MIND BODY BREATH
Why is focused breathwork with meditation necessary for beginners?
We know that authentic Taoist practices, like SunDo, stress the importance of focusing the mind on the breath, but what do other mainstream meditation practices advocate? The answer is quite similar.
In Hatha Yoga, chants and mantras are regularly used in yoga classes that closely mirror the breath focus in Taoist disciplines. “Think of a mantra as a mental instrument that fine-tunes your yoga practice,” says Yelena Moroz Alpert of Yoga Journal in a recent article.
In the same blog, Zoë Slatoff-Ponté, author of Yogavataranam: The Translation of Yoga, says “Incorporating mantras into practice can help to make it sacred and take it out of the realm of the physical and into a higher state of awareness.” This is a direct parallel to the power of breath to unlock higher states of mind and allow us to connect mind and breath in a way we wouldn't normally do during everyday life.
Furthermore, in Tibetan meditation, chimes and gongs are used to channel a similar state of deep concentration and self-awareness.
And even moving outside of the traditional realm, Grokker, a popular yoga, fitness, and health video network, offers a visualization-focused form guided meditation for beginners and casual users.
Across the board, we see that effective meditation is focused meditation. For most people, it is simply too difficult to make consistent progress within a meditation routine if there is no clear direction or focus. In SunDo, while our end goal may be a fuller spacious breath, most of the time, this deeper breathing comes with practice. There’s no shame in using a focused meditation to get there, and yogic traditions across the ages agree.
The mind-altering power of SunDo’s focused breathwork meditation
When we want to relax, we often switch on gentle rhythmic sounds that create a soothing, hypnotic effect. The ocean tide, the pitter-pattering of rain, or perhaps the sounds of a clear summer night teaming with life — these repetitive landscapes of sound take us out of our ordinary frames of mind and bring us to relaxed, trance-like states.
SunDo’s rhythmic breathwork taps into a similar psychological and physiological response. Over the course of each SunDo practice session, students devote 40 minutes to focused, rhythmic breathing aided by auditory cues and visualization techniques. These additional focus tools, together with SunDo’s rhythmic breathing, help practitioners remove themselves from the distracted, unsettled states of mind present in their daily lives, and bring them deeper into focused, relaxed self-awareness.
40 minutes may sound like a lot, but the value of this time becomes very clear when we consider the benefit we reap from extended breathwork sessions. Both meditation and breathwork change how our brains function on a physiological level. Rather than remaining in the Beta state we find ourselves in during most of our waking hours — a state associated with the thinking mind, SunDo’s focused meditation brings users to a very different brainwave state — the Theta state.
Theta wires the body for:
These powerful meditation benefits are the result of dedicated practice.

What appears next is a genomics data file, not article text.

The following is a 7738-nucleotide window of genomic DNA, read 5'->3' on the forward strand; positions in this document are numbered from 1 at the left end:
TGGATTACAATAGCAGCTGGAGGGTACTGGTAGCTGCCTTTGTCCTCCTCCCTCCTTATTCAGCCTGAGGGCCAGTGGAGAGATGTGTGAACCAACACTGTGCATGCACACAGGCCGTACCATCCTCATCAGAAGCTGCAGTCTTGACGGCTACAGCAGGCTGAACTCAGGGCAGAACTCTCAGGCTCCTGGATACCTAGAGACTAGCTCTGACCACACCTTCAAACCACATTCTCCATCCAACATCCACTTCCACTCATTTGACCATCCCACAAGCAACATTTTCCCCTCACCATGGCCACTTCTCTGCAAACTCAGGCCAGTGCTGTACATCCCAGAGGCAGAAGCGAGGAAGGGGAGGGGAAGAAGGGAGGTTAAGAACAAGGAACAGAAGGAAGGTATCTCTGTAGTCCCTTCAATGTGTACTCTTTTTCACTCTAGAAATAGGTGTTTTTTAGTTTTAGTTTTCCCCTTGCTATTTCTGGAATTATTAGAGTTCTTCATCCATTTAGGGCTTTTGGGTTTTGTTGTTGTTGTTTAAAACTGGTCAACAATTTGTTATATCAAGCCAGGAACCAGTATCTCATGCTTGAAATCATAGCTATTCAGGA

Yin Yoga and meditation instructor Josh Summers speaks to the values of a more open-ended approach to meditation on his personal website, citing the relaxation benefits of an unfocused style. Allowing one’s mind to wander and freely exploring our own inner world can, no doubt, be very relaxing. Unfocused meditation may vary wildly in its effectiveness from person to person but it is a tenuous first step in the right direction. Eventually, SunDo’s focused breathing, is a proven and more advanced system for optimal meditation with a rich history of success spanning thousands of years.
We’ve fallen out of rhythm — SunDo helps us get it back
The sedentary life of hustling to and from the office, shifting sleep schedules, and an ever-decreasing amount of physical activity have caused numerous health problems for the average adult. Many of us have fallen out of habit with how our bodies are meant to optimally function, and rough, inconsistent breathing is often one of the biggest culprits.
Every one of our organs and bodily systems rely on consistent, even rhythm of breath day in and day out. This is in our nature, and as we lose awareness of it, our energy levels, mood, and overall health suffer.
SunDo’s rhythmic breath meditation directly addresses these problems by synchronizing our breathing rhythm with our bodily systems. To understand how, let’s look at a similar breathing technique of the modern day called “coherent breathing.”
Coherent breathing uses a rhythm of 5 breath cycles per minute (cpm) — a rate just slightly slower than that of SunDo. Breathing frequencies of 4-6 breath cpm trigger dominance of the parasympathetic nervous system. There is wide consensus within the medical community that PSN dominance is indicative of sound health in individuals. Depending on how we breathe, either branch of the nervous system may be activated.
Shallow chest breathing turns on the “fight-or-flight” sympathetic system, while slow deep breathing engages the restorative parasympathetic.
A rate of 5 breath cycles per minute results in something called the Fundamental Quiescent Rhythm where both sympathetic a parasympathetic systems are optimally balanced. When both systems attain this synchronization, the many functions controlled by the ANS and PNS also become balanced.
Many coherent breathing advocates say that as the electrical rhythms of the lungs (respiratory), heart (cardiovascular) and brain (nervous) become synchronized, heart-rate variability (HRV) greatly improves. HRV is a measure of stress resilience, or lower internalized stress on the cardiovascular system.
SunDo’s breath meditation not only calms the mind, it also resets the body’s internal function and finetunes it for optimal health going forward.